Why ESPN Wants To Block Verizon's Custom Cable Bundles

Verizon's plan allows its FiOS customers to choose from a smaller bundle of channels, but ESPN doesn't like that.
Posted at 4:42 PM, Apr 27, 2015

Verizon's new custom cable plan has just hit its first major roadblock: a lawsuit from ESPN.

Verizon's plan would allow its FiOS customers to choose from a smaller bundle of television channels instead of the all-you-can-eat buffet of channels that cable currently serves. (Video via Verizon)

Verizon wanted to offer ESPN and EPSN2 as part of a $10-a-month sports package, but the sports broadcasting giant claims the offering is a breach of contract.

The company said in a statement: "ESPN is at the forefront of embracing innovative ways to deliver high-quality content and value to consumers on multiple platforms, but that must be done in compliance with our agreements. We simply ask that Verizon abide by the terms of our contracts."

Now the Disney-owned company is filing a lawsuit over the offering in the New York State Supreme Court, and this really isn't too surprising.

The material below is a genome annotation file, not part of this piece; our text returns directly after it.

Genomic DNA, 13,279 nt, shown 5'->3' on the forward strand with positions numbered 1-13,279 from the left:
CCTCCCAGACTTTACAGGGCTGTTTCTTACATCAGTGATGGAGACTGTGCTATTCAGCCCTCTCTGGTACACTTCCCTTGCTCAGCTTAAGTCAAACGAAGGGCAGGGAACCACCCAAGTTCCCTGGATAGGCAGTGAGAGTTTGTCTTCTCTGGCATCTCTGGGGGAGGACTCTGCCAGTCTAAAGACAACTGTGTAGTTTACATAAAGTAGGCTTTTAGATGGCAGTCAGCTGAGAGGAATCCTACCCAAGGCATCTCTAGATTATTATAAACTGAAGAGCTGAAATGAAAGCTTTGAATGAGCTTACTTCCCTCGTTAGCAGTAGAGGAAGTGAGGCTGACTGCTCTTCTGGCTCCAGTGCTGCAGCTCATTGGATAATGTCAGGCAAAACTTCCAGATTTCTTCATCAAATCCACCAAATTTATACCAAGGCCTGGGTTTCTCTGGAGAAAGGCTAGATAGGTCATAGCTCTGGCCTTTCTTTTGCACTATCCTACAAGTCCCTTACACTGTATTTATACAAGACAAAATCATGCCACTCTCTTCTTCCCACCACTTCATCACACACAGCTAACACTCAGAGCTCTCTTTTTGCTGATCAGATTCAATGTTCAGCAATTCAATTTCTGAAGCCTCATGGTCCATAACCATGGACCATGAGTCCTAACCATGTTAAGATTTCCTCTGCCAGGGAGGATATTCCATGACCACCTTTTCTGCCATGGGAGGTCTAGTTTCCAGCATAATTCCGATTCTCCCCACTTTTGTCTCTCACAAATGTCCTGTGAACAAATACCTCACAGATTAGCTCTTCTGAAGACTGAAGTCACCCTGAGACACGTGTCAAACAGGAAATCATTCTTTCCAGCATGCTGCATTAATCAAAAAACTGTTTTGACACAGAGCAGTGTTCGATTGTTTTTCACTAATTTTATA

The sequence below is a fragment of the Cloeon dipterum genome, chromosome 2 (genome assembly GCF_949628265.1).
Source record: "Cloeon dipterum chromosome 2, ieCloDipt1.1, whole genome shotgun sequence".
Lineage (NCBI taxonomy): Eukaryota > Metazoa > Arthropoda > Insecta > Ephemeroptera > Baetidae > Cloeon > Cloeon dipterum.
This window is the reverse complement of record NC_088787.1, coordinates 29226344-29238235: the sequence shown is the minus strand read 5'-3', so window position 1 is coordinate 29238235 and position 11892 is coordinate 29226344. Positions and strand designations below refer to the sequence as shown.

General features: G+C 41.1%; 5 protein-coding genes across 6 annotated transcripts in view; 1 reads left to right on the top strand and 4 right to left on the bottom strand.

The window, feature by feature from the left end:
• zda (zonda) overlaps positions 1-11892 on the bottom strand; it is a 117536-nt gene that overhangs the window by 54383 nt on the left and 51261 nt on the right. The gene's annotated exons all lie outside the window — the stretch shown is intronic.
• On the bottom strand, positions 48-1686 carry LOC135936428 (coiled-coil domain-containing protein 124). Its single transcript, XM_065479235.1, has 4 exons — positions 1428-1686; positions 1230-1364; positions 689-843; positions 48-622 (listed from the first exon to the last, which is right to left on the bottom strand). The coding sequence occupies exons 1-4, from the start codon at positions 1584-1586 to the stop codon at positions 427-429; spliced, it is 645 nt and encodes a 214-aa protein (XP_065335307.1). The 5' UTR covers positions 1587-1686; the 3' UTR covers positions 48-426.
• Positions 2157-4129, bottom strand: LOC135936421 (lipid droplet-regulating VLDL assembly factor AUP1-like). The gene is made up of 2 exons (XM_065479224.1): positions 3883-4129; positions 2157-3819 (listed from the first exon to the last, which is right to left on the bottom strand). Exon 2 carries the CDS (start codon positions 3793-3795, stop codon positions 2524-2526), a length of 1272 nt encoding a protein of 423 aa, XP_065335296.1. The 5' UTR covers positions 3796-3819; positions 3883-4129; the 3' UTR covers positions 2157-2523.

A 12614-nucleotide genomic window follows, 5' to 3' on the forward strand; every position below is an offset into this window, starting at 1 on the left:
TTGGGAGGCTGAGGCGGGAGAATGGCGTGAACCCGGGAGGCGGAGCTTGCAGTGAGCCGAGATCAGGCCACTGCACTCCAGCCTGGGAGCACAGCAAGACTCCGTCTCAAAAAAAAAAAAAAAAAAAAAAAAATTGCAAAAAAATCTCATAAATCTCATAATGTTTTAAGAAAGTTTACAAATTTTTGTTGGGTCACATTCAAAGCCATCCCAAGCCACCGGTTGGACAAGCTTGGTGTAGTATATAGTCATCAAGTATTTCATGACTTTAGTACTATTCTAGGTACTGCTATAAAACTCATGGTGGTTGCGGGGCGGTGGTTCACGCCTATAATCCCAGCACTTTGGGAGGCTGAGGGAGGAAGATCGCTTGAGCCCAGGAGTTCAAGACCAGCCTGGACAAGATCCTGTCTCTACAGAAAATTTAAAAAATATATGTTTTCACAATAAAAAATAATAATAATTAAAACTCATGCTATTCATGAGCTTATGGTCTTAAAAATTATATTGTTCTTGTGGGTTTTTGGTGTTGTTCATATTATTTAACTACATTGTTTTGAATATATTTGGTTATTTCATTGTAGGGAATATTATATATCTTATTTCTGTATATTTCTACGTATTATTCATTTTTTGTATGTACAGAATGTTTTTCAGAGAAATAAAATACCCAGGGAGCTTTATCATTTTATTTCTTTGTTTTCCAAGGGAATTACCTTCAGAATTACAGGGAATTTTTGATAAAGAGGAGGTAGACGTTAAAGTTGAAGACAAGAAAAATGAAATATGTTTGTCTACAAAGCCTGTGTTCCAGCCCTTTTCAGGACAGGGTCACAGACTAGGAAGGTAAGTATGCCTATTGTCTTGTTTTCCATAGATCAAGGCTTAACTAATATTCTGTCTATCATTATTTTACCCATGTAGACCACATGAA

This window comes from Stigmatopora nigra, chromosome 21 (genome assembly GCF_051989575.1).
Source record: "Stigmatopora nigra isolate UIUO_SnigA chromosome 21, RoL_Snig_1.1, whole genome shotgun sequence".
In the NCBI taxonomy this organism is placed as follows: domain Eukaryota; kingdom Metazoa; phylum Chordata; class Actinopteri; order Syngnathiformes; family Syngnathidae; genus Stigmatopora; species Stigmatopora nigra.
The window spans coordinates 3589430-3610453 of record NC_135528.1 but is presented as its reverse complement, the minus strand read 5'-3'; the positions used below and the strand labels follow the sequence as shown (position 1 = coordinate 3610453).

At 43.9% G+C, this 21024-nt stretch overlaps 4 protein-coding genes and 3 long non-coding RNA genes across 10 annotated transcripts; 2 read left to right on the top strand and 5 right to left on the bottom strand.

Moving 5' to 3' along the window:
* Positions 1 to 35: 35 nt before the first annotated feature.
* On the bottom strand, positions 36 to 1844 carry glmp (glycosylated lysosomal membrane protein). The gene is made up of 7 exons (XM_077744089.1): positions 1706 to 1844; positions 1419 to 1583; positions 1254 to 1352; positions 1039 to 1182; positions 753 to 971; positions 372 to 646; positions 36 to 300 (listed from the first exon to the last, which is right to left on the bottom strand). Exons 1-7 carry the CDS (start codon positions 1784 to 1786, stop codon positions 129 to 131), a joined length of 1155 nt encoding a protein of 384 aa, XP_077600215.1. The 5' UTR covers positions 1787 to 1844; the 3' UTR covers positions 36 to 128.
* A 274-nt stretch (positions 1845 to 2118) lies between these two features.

"These are the channels you pay for with cable, but these are the channels you actually want to watch," said a narrator in a Verizon commercial.

Verizon's custom cable-packages would allow customers to pick what channels they want, which could mean less money for networks. That's because TV networks charge cable providers on a per customer basis. 

And ESPN is one of the most expensive for cable providers by a healthy margin. Research firm SNL Kagan says the sports broadcaster charges TV networks $6.04 per customer each month. To put that into perspective, TNT is the second most expensive at $1.48 each month. 

Nielsen has found that even though people on average have about 189 channels, most only watch 17 of them. So there might be a lot of interest from customers who want to slim down their options in exchange for a less expensive monthly bill.

For its part, ESPN has told The Washington Post the lawsuit isn't about money but sending a statement that programming deals can't be changed without permission. 

This video includes images from Getty Images and music by Christian Bjoerklund / CC By NC SA 3.0.